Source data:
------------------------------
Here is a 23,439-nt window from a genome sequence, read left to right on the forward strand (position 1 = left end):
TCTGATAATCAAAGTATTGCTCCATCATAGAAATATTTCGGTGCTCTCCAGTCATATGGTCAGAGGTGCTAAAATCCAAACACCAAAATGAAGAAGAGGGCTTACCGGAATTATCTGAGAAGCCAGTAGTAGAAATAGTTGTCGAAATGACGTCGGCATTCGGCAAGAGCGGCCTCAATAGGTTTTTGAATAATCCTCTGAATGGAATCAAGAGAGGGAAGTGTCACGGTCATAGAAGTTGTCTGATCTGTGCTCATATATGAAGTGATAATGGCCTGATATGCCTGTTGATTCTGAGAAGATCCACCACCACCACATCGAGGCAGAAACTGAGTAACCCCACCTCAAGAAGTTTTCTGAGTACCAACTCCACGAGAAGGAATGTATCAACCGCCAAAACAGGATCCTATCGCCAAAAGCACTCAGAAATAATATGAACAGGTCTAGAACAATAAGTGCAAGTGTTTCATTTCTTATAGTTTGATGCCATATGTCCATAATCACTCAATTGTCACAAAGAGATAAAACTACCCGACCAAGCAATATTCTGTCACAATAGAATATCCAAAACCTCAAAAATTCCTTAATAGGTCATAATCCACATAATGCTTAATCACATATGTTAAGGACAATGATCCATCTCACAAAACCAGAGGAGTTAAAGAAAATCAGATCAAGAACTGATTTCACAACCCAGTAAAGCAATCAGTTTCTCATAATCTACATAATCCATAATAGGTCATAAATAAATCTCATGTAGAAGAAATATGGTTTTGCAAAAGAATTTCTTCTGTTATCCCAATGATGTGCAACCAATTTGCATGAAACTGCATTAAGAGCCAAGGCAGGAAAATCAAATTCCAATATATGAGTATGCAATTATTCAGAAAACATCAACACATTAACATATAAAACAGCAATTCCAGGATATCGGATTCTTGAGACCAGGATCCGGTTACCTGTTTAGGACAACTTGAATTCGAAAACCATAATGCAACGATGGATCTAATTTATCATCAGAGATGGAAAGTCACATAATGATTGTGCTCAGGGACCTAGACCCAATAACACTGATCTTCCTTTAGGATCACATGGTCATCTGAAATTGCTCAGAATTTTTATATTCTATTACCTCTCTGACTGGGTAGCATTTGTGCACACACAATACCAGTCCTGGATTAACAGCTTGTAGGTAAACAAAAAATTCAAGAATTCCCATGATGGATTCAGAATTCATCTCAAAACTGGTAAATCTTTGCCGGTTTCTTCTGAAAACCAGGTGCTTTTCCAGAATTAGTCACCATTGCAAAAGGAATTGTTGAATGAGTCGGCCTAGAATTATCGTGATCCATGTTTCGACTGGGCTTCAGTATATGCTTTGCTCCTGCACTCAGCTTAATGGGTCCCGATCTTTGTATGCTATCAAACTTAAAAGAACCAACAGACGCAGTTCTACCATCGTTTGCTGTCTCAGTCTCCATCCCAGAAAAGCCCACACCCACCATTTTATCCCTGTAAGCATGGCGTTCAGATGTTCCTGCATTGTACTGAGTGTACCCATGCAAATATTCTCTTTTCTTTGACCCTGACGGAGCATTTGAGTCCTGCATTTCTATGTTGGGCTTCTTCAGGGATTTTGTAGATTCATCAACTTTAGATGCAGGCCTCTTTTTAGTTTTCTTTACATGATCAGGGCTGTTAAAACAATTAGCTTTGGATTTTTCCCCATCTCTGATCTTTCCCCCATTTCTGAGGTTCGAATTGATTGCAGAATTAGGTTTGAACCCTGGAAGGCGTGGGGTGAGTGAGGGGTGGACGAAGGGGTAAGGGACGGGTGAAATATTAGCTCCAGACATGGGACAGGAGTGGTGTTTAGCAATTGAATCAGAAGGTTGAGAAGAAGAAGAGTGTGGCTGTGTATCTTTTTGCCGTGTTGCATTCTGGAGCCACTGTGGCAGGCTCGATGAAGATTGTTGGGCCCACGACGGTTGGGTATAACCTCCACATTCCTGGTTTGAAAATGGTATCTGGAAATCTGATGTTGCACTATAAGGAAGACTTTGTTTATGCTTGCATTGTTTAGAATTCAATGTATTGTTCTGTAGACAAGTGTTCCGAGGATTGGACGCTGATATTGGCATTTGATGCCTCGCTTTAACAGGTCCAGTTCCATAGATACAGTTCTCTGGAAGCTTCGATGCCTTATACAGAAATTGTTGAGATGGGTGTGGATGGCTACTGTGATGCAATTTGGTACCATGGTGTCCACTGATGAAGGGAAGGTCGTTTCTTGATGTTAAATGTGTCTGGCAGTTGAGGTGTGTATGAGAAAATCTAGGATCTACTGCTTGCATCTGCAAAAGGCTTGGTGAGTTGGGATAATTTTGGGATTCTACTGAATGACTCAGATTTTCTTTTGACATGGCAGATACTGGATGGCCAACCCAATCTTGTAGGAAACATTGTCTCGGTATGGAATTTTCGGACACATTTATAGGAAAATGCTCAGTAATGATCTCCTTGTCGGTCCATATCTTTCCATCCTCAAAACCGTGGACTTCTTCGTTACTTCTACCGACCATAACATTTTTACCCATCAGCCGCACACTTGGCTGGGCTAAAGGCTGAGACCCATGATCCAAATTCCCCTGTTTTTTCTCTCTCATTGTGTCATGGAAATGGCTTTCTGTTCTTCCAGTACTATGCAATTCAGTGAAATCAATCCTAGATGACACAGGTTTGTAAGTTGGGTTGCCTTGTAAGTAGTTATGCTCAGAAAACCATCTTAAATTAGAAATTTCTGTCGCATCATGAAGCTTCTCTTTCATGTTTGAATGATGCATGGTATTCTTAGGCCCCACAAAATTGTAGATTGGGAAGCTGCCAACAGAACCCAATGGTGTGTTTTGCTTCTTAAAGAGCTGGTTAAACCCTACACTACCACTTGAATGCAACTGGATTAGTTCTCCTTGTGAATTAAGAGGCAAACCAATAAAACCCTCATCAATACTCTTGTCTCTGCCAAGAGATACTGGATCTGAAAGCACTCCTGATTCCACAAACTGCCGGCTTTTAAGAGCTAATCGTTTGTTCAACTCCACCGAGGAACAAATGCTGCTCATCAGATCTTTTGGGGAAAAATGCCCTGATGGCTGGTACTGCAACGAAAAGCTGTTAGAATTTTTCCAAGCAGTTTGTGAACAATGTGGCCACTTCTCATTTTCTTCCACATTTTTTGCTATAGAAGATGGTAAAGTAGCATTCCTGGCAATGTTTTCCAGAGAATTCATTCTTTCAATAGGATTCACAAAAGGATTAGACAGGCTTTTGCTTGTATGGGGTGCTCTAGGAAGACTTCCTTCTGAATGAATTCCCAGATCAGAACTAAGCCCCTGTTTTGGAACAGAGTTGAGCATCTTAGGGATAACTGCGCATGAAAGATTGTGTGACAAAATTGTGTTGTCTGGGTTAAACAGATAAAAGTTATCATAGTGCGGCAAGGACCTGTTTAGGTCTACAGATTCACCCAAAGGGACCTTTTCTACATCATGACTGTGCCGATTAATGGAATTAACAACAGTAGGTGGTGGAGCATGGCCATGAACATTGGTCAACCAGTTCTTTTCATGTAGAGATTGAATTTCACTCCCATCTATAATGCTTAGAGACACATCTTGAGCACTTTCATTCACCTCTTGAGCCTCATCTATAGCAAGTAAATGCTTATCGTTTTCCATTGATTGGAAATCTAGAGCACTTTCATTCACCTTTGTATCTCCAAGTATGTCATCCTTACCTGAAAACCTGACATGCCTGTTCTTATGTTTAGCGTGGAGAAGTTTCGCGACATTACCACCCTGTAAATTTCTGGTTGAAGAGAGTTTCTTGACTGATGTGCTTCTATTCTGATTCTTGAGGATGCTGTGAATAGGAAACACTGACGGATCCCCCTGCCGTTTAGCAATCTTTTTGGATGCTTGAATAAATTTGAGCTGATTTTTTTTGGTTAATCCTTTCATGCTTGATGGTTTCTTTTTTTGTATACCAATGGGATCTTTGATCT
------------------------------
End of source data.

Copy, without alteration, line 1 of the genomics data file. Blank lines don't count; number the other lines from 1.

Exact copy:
Here is a 23,439-nt window from a genome sequence, read left to right on the forward strand (position 1 = left end):